Here's an idea that a lot of post-Hurricane Irma South Floridians can probably get behind – free, safe, non-polluting electricity for everybody.
That was actually one of the long-cherished dreams of 19th century inventor Nikola Tesla, a groundbreaker in the field of electricity.
Most Americans know something about Thomas Edison and his contribution to the electric age, but not as many are acquainted with Tesla's legacy. Or about how he was ultimately tormented by the thought that his inventions could one day negatively affect the planet.
But now an opera based on Tesla's life makes its world premiere this week at the Colony Theatre in Miami Beach.
“Tesla” composer Carson Kievman admits he knew virtually nothing about the title character, a Serbo-Croatian immigrant, until a theater colleague suggested he research the inventor’s life.
Kievman then discovered just how prolific Tesla was. For starters, he learned that Tesla created alternating current energy and won the “War of the Currents” against Edison's direct current to become the dominant electrical technology. He developed robotics, x-rays and even an early form of wireless communication.
“I thought, ‘This is going to make a very interesting and wild avante-garde opera.’ That was my first reaction,” says Kievman. “But as I learned more about him, my reaction became much more emotional because of what he had to deal with.”
Tesla’s heartache – in life and in the opera – was his realization of how much fossil fuel his invention would burn and the damage it would ultimately do to the earth. So he sold his patents, gave up his lavish lifestyle and set out to develop a form of safe, free, non-polluting electricity that could be drawn straight from the ionosphere.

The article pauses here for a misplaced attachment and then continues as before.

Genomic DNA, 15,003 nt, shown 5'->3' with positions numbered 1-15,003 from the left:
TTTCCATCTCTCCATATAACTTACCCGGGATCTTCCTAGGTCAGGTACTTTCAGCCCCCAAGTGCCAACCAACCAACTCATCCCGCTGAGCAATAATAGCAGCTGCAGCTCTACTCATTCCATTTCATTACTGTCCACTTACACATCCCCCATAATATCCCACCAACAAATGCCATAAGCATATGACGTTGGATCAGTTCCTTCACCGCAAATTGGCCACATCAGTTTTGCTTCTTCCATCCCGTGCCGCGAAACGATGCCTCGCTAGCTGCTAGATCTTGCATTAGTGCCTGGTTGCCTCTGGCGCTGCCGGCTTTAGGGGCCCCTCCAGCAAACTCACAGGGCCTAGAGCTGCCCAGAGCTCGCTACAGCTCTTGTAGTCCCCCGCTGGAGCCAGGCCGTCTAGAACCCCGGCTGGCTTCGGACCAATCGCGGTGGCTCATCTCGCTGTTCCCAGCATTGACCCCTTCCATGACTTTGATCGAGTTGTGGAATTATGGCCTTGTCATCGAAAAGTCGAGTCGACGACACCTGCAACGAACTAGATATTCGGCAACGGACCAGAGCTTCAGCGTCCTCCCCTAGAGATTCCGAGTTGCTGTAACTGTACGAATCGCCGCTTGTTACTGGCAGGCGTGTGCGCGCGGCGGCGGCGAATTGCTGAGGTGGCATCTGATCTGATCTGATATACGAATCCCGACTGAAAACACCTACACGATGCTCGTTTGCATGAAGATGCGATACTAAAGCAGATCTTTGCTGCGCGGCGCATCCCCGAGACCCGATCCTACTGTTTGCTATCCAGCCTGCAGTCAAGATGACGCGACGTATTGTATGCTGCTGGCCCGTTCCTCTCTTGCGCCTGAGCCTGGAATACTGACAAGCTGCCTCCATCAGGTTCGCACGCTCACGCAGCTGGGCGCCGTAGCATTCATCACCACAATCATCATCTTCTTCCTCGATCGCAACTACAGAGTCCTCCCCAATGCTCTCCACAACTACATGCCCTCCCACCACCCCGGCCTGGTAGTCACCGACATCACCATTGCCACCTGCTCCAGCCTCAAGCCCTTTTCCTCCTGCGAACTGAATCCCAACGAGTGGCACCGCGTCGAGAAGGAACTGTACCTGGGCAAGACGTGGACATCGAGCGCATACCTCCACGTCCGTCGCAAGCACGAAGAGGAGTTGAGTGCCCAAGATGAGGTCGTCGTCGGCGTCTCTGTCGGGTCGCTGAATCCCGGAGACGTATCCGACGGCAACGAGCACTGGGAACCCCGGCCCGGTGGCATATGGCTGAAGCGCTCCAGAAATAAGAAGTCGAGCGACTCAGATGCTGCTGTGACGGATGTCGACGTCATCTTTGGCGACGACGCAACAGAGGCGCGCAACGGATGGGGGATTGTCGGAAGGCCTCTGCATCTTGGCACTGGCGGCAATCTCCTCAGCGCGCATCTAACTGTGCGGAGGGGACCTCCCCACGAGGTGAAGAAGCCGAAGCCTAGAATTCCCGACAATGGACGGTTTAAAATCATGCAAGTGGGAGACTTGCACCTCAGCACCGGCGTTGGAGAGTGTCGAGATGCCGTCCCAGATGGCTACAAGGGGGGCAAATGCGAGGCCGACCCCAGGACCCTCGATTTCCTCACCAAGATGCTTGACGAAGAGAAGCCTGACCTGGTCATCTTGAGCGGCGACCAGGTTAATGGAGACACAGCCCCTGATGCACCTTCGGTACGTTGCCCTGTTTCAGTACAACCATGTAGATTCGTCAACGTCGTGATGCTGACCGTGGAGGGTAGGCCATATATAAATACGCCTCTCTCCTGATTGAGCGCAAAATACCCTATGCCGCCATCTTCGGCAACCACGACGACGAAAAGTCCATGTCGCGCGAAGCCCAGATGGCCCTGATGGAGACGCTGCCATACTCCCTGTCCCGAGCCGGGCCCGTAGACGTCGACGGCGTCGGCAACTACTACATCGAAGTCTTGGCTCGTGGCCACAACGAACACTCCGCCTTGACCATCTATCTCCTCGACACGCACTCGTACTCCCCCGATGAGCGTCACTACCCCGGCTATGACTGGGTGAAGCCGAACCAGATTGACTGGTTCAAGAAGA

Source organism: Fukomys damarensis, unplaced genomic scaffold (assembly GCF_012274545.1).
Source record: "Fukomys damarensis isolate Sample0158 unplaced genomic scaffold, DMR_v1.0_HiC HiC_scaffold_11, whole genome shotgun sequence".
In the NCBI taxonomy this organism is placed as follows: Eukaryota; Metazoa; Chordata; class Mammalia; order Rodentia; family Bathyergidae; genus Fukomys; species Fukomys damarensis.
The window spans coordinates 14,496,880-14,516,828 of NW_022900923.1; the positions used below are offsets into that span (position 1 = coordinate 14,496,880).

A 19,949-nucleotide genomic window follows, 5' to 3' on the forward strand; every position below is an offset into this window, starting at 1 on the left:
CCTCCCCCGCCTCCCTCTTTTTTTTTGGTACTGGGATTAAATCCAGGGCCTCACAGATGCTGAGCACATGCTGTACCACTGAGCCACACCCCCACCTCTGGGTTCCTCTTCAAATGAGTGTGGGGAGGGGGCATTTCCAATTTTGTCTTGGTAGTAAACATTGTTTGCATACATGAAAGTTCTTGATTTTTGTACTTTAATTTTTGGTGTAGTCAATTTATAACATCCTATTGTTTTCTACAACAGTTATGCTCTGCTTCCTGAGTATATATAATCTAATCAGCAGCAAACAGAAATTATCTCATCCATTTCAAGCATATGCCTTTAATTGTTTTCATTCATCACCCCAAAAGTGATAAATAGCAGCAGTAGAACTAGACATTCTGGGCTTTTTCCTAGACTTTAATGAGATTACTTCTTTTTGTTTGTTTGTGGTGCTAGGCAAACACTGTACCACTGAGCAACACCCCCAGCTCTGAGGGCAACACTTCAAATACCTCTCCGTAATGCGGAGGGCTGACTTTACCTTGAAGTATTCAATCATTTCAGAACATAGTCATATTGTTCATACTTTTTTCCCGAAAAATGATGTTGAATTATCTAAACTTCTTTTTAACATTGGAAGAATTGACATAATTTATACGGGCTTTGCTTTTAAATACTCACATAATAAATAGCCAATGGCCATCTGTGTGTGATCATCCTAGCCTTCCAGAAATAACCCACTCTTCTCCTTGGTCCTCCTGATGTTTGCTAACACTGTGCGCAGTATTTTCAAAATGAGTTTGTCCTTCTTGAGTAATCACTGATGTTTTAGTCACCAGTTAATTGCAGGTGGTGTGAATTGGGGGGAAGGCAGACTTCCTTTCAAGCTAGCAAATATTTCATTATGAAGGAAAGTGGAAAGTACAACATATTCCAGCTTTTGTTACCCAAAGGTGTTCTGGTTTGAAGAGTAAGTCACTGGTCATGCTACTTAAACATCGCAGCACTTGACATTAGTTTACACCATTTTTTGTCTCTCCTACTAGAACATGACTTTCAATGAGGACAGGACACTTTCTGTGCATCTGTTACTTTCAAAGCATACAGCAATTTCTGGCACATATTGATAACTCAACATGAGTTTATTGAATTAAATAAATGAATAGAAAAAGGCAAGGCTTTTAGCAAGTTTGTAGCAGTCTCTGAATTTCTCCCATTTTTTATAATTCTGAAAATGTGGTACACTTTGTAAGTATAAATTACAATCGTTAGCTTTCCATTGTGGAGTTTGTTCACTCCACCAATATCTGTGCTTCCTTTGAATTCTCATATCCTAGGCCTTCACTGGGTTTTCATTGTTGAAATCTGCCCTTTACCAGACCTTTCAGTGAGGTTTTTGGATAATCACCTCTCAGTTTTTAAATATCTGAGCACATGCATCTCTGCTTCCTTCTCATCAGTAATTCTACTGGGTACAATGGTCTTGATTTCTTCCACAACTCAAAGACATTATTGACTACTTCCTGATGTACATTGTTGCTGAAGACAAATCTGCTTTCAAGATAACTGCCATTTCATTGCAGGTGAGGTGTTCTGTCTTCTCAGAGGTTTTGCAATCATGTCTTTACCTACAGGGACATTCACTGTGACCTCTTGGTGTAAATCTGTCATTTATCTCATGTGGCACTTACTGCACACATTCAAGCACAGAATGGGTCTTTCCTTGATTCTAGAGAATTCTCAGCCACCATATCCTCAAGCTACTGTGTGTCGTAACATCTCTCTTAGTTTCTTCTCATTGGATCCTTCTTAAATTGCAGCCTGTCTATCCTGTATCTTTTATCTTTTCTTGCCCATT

But the millionaires and moguls Tesla originally worked with refused to back him and he died in obscurity.
Kievman says “Tesla” has been 31 years in the making and its composition was bookended by two hurricanes. In 1992, Kievman and his librettist were nearly finished with the script when Hurricane Andrew struck and left Kievman’s home in shambles. A little more than 25 years later, the opera was in final rehearsal for its world premiere in Miami Beach when Hurricane Irma hit.
Considering the continuing debate over possible links between fossil fuel use and climate change (which many scientists believe leads to more and stronger hurricanes), Kievman thinks the connection of the two storms to his opera might be a message from beyond the grave.
“I think maybe Tesla was saying something,” says Kievman, with a laugh. “But it wasn’t ‘Kill the opera.’ It was ‘Tell the story. Please tell the story.’ "
IF YOU GO:
World Premier of “Tesla”
Presented by SoBe Arts
Thursday, Sept.28-Sunday, Oct. 1
1040 Lincoln Road
Box Office: (800) 211-1414